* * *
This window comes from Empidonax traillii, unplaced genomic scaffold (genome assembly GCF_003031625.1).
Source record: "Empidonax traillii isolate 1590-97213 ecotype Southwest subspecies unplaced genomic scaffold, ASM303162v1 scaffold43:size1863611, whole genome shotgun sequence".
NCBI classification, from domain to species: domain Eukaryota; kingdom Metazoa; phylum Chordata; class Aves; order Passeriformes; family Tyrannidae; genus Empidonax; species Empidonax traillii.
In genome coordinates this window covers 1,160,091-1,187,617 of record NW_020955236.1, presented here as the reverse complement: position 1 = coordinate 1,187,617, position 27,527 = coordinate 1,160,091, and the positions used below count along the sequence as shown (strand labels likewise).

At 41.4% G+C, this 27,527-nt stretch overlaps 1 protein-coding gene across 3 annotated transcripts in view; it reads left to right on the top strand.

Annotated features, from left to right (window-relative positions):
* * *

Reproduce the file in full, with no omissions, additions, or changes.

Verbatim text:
This window comes from Empidonax traillii, unplaced genomic scaffold (genome assembly GCF_003031625.1).
Source record: "Empidonax traillii isolate 1590-97213 ecotype Southwest subspecies unplaced genomic scaffold, ASM303162v1 scaffold43:size1863611, whole genome shotgun sequence".
NCBI classification, from domain to species: domain Eukaryota; kingdom Metazoa; phylum Chordata; class Aves; order Passeriformes; family Tyrannidae; genus Empidonax; species Empidonax traillii.
In genome coordinates this window covers 1,160,091-1,187,617 of record NW_020955236.1, presented here as the reverse complement: position 1 = coordinate 1,187,617, position 27,527 = coordinate 1,160,091, and the positions used below count along the sequence as shown (strand labels likewise).

At 41.4% G+C, this 27,527-nt stretch overlaps 1 protein-coding gene across 3 annotated transcripts in view; it reads left to right on the top strand.

Annotated features, from left to right (window-relative positions):